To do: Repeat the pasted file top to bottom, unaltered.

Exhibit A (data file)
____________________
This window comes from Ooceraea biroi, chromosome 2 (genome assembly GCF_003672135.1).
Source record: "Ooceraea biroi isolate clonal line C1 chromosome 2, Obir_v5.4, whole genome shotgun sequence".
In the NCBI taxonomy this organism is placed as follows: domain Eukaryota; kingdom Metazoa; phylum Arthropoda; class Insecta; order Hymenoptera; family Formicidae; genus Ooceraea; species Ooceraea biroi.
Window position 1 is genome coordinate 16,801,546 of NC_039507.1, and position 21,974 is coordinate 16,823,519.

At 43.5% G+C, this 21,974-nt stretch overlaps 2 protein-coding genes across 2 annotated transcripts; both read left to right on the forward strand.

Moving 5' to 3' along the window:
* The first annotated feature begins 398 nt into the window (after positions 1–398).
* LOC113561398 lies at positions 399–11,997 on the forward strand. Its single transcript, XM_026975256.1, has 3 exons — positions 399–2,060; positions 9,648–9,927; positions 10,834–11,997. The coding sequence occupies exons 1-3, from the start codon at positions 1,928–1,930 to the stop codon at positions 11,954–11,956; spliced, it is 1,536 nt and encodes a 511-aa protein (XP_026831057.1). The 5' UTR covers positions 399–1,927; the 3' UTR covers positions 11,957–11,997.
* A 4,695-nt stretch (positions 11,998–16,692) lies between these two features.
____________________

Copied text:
This window comes from Ooceraea biroi, chromosome 2 (genome assembly GCF_003672135.1).
Source record: "Ooceraea biroi isolate clonal line C1 chromosome 2, Obir_v5.4, whole genome shotgun sequence".
In the NCBI taxonomy this organism is placed as follows: domain Eukaryota; kingdom Metazoa; phylum Arthropoda; class Insecta; order Hymenoptera; family Formicidae; genus Ooceraea; species Ooceraea biroi.
Window position 1 is genome coordinate 16,801,546 of NC_039507.1, and position 21,974 is coordinate 16,823,519.

At 43.5% G+C, this 21,974-nt stretch overlaps 2 protein-coding genes across 2 annotated transcripts; both read left to right on the forward strand.

Moving 5' to 3' along the window:
* The first annotated feature begins 398 nt into the window (after positions 1–398).
* LOC113561398 lies at positions 399–11,997 on the forward strand. Its single transcript, XM_026975256.1, has 3 exons — positions 399–2,060; positions 9,648–9,927; positions 10,834–11,997. The coding sequence occupies exons 1-3, from the start codon at positions 1,928–1,930 to the stop codon at positions 11,954–11,956; spliced, it is 1,536 nt and encodes a 511-aa protein (XP_026831057.1). The 5' UTR covers positions 399–1,927; the 3' UTR covers positions 11,957–11,997.
* A 4,695-nt stretch (positions 11,998–16,692) lies between these two features.